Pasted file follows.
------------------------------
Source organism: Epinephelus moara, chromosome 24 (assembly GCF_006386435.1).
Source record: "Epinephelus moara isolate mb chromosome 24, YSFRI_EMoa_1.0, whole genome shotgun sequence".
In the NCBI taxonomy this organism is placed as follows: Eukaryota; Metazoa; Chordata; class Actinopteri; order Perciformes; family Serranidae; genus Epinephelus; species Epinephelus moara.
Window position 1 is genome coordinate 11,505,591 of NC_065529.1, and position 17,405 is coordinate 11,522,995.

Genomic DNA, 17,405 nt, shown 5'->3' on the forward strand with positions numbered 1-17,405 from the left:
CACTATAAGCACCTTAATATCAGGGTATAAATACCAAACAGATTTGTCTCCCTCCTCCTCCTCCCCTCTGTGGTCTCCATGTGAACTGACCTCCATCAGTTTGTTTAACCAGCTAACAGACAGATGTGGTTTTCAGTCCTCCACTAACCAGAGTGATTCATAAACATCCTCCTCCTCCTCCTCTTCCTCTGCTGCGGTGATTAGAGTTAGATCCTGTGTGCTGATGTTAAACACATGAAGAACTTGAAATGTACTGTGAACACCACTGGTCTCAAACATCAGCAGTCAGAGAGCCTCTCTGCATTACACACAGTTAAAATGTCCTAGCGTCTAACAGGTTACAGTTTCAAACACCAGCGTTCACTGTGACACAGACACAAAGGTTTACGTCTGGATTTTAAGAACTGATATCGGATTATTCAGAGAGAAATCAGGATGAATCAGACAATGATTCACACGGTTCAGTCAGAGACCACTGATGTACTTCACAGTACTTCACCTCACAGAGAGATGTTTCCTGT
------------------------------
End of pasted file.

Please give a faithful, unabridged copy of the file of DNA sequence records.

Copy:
Source organism: Epinephelus moara, chromosome 24 (assembly GCF_006386435.1).
Source record: "Epinephelus moara isolate mb chromosome 24, YSFRI_EMoa_1.0, whole genome shotgun sequence".
In the NCBI taxonomy this organism is placed as follows: Eukaryota; Metazoa; Chordata; class Actinopteri; order Perciformes; family Serranidae; genus Epinephelus; species Epinephelus moara.
Window position 1 is genome coordinate 11,505,591 of NC_065529.1, and position 17,405 is coordinate 11,522,995.

Genomic DNA, 17,405 nt, shown 5'->3' on the forward strand with positions numbered 1-17,405 from the left:
CACTATAAGCACCTTAATATCAGGGTATAAATACCAAACAGATTTGTCTCCCTCCTCCTCCTCCCCTCTGTGGTCTCCATGTGAACTGACCTCCATCAGTTTGTTTAACCAGCTAACAGACAGATGTGGTTTTCAGTCCTCCACTAACCAGAGTGATTCATAAACATCCTCCTCCTCCTCCTCTTCCTCTGCTGCGGTGATTAGAGTTAGATCCTGTGTGCTGATGTTAAACACATGAAGAACTTGAAATGTACTGTGAACACCACTGGTCTCAAACATCAGCAGTCAGAGAGCCTCTCTGCATTACACACAGTTAAAATGTCCTAGCGTCTAACAGGTTACAGTTTCAAACACCAGCGTTCACTGTGACACAGACACAAAGGTTTACGTCTGGATTTTAAGAACTGATATCGGATTATTCAGAGAGAAATCAGGATGAATCAGACAATGATTCACACGGTTCAGTCAGAGACCACTGATGTACTTCACAGTACTTCACCTCACAGAGAGATGTTTCCTGT